NAIDOC Week 2020 - Indigenous students connecting with cultures in the Indo-Pacific
Bali wasn't a place that 37-year-old Aaron Sutton would have travelled to but he found it a rich and rewarding cultural experience. He recently completed a Bachelor of Biomedical Science at the University of Western Australia and is now studying medicine. Aaron saw many similarities to Australian Aboriginal culture from a health perspective. “Just seeing Bali from the Indigenous perspective related to my studies - that was great,” he said.
“The first thing I noticed was how connected to family they are in Bali and how family is everything. It's the first parallel a lot of us drew. It's similar in ways to Aboriginal culture. Also, looking at how they live remotely is similar to Aboriginal culture. For me, I always look at how health care can be better. Looking at their system and how they live and then how we do things in our areas in Australia. They do a pretty good job at health centres in rural areas. So even if in middle of jungle it wasn't far to get necessities whereas in Australia's remote areas you would have to travel far to get necessary medical treatment or medications.”
Aaron did miss his wife and children while away, but found his experience so rewarding he is planning to take them to Bali to see everything that he did. “It was difficult being away, but being able to report back to my family about the exciting stuff and the possibility of sharing it with them on a future trip. I like exploring and finding out things for my family to experience.”
His tips for others? “Have an open mind. Be ready to explore and share and be ready to change. Be adaptable. This thing will change you as a person for the better but your willingness to allow these experiences to change you will allow you to get the most out of it.”
The New Colombo Plan Mobility Program provides funding to Australian universities to support Australian undergraduate students to participate in semester-based or short-term study, internships or research in 40 host locations across the Indo-Pacific region.
“Eye opening. Amazing. Authentic. Hard work, but also humbling.” That's how 27-year-old Gamilaroi woman, Jasmyne Mehrton-Johnson described her three weeks in Cambodia as a New Colombo Plan Mobility Program participant.
Jasmyne combined her studies for a Bachelor of Business with a marketing major at the University of the Sunshine Coast with work with the Free the Bears Project in Cambodia.
“It was just so wonderful to be there and help. These bears are rescued from people who treated them so poorly. The bear keepers have such a connection with the bears and for them to let us come in and help them was great.”
Jasmyne was also able to experience the local culture and history as part of her program. “I loved the temples and went to Angkor Wat. It was absolutely amazing and to see a lot of the temples built by hand was so incredible. The details and story behind it is similar to stories of Aboriginal culture. There is culture behind the building and it was amazing to see that.”
“It was a great opportunity to travel and to volunteer overseas. I absolutely loved it and would go back again.”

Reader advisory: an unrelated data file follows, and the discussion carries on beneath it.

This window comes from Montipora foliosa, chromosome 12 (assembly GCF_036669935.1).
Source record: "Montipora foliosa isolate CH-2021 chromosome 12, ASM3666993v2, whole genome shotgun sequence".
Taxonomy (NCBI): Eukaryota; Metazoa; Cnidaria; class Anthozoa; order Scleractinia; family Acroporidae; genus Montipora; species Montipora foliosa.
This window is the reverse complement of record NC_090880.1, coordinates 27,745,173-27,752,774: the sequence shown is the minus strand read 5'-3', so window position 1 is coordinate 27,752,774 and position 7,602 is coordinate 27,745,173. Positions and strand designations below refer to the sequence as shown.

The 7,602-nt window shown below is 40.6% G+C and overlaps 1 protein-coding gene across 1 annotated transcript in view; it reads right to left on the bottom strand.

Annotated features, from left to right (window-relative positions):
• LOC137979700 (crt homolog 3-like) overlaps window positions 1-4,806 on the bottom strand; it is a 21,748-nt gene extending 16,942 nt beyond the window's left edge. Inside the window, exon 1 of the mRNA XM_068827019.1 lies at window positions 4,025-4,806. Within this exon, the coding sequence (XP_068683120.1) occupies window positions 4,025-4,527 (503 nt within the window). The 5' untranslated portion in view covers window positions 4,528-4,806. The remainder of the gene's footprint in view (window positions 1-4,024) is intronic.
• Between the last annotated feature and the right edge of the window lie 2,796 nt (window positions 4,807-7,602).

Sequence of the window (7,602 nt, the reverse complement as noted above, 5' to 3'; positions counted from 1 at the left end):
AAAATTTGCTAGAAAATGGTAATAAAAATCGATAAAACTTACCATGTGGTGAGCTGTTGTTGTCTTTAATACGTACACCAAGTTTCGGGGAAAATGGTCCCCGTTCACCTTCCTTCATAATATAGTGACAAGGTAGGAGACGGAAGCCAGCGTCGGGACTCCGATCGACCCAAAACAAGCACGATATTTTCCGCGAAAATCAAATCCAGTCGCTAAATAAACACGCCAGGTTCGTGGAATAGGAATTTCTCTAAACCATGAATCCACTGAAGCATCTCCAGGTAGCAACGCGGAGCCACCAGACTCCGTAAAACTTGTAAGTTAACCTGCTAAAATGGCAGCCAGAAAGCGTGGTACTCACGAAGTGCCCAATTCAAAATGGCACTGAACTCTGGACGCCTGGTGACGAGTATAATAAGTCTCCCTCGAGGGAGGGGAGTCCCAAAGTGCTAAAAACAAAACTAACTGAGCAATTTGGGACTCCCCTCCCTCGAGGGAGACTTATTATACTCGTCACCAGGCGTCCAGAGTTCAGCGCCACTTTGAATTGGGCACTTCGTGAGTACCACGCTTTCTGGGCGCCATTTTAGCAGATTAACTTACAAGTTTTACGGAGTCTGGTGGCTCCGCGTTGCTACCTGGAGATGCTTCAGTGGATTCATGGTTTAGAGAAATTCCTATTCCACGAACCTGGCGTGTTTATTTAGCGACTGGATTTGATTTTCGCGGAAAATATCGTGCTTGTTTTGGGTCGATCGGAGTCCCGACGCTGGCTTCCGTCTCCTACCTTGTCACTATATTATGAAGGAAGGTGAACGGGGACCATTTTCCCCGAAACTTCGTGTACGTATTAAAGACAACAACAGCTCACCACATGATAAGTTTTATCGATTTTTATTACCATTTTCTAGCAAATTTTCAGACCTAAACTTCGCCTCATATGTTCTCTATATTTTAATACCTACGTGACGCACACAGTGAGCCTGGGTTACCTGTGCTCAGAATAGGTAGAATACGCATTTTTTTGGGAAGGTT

For 45-year-old Waanyi/Takalaka woman, Karita McCarthy, her three weeks in Vietnam was an eye-opening experience as she'd not travelled overseas before. She undertook a NCP Mobility Project as a course placement for her Bachelor of Nursing degree at Charles Darwin University.
“I knew it would be tough but I don't think till you set foot in another country do you realise how hard it can be,” she said. For her, the Vietnamese people really made her experience. “Definitely the people, the culture and the way they dress and how the younger people look after older people, how they interacted. It was so loving and friendly and touching.”
Karita was part of a group of 12 including three other Indigenous students who undertook a three-week clinical placement in the Mai Chau district as part of a nursing project established by two other Australian universities. Karita said the most valuable experience for her was applying what she learned in Vietnam to her work as a nurse in Australia.
“They often had interpreters for us with the Vietnamese patients. The experience of working with an interpreter was priceless. I had that experience in Vietnam and it's been really beneficial for the care that I provide people now in Australia who may come from other countries and need an interpreter.
Although Karita found some aspects of the trip challenging – there were no regrets. “Just do it go outside your comfort zone.”
Jasmyne agrees. “It's a wonderful experience that if you ever have the opportunity to do you should jump on board,” she said. “It might be daunting for people living at home or who not been overseas before, but once there you settle in and you learn so much from people around you and the culture your surrounded by. It's just so worthwhile”
And Aaron is a genuine advocate for the experience. “I say to every student, more so Indigenous students, that they have the opportunities like these during tertiary study and they need to explore these opportunities - just the exposure of going overseas in the first place will open up their world so much and the experiences when away are priceless.”
The New Colombo Plan team wishes our Indigenous alumni and future participants a happy NAIDOC Week 2020!